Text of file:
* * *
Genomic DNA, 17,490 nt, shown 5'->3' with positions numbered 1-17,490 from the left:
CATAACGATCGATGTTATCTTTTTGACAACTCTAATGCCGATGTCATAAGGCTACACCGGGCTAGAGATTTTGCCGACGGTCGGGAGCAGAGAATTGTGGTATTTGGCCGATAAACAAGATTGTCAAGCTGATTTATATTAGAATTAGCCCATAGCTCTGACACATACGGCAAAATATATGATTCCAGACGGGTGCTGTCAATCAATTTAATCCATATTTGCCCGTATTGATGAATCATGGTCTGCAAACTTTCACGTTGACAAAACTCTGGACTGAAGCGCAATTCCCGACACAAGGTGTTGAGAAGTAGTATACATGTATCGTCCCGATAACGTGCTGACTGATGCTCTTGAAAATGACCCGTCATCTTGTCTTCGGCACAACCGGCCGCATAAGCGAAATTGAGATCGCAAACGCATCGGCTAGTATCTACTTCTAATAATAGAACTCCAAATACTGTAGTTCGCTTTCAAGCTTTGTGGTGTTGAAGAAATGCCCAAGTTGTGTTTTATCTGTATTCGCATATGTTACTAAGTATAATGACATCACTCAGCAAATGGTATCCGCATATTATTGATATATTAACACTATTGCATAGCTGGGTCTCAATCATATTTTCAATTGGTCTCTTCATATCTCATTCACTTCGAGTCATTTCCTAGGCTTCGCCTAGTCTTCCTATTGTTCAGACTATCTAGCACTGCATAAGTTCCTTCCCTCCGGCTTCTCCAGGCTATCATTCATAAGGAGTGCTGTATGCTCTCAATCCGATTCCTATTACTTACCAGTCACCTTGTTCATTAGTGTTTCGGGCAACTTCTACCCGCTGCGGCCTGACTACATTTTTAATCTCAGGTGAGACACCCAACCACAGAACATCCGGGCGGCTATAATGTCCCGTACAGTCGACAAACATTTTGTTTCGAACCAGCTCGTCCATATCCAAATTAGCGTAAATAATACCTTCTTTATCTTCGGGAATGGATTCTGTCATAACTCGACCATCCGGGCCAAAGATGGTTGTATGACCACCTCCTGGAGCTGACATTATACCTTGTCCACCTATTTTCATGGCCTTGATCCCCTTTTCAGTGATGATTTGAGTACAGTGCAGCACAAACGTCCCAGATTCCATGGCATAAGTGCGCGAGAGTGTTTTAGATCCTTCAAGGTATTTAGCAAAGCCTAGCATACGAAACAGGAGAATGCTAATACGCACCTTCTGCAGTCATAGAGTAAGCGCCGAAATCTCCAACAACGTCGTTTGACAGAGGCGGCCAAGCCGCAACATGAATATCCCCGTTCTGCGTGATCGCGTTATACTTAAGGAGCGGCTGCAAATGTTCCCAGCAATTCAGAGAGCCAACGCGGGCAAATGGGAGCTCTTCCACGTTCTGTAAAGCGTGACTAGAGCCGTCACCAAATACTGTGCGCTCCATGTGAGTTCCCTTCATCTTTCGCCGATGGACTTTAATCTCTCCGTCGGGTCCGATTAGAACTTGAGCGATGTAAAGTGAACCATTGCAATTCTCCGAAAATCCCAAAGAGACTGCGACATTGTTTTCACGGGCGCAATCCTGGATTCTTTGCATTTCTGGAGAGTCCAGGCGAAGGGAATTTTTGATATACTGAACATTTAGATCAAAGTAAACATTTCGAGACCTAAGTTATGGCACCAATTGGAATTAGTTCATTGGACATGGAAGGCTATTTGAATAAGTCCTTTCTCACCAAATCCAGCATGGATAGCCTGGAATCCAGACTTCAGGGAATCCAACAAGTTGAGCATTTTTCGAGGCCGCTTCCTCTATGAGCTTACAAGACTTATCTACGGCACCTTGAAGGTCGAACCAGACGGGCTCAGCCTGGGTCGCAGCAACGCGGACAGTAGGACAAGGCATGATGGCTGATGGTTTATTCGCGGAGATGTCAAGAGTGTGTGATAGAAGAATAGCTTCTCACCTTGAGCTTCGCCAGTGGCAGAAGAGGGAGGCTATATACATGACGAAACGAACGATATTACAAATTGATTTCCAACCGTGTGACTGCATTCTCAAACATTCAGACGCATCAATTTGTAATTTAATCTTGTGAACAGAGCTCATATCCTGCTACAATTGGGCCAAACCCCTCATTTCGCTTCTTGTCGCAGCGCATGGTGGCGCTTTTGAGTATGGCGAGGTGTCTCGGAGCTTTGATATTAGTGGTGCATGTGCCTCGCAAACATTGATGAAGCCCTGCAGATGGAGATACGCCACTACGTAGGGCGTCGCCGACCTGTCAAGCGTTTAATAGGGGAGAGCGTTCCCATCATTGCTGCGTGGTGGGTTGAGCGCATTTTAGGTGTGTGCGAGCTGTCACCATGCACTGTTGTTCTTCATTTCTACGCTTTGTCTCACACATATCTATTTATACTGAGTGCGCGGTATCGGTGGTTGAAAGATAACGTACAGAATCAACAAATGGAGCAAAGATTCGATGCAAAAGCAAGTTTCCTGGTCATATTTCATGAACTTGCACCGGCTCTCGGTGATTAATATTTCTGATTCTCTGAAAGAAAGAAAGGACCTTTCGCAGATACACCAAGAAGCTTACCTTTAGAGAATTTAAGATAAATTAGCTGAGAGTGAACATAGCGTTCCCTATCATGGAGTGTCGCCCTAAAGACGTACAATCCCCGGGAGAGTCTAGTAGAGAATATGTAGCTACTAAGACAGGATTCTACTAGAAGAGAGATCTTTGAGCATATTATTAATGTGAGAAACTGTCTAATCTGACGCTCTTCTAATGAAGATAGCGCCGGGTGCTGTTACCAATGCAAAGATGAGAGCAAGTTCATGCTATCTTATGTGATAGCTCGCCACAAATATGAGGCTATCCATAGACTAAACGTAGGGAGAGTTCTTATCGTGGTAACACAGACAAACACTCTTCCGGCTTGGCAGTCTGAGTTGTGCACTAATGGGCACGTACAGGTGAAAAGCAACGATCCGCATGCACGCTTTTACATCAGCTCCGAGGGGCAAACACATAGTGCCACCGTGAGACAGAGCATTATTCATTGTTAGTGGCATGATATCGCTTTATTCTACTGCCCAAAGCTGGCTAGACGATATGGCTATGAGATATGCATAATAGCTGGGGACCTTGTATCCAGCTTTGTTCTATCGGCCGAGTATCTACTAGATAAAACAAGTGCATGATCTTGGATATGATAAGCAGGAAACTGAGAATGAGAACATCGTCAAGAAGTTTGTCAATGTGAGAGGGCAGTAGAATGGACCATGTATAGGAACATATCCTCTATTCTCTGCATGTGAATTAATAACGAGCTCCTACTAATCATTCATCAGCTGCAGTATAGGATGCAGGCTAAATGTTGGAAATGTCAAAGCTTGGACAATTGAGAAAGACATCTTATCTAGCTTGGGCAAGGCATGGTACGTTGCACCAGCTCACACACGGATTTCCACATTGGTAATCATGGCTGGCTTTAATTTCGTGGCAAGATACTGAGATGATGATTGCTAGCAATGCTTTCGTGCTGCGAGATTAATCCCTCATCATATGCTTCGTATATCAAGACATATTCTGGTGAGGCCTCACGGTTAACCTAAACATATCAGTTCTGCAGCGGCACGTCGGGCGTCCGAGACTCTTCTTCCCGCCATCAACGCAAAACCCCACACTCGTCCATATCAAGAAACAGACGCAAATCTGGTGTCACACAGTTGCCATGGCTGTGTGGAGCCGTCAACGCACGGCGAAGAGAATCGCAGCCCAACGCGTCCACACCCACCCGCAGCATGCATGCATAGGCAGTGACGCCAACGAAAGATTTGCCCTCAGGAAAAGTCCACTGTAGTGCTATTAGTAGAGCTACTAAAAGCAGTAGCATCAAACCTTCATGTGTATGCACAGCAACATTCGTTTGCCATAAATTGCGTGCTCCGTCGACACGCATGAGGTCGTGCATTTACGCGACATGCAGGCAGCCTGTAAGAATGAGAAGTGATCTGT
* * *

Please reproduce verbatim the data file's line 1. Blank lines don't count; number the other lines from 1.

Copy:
Genomic DNA, 17,490 nt, shown 5'->3' with positions numbered 1-17,490 from the left: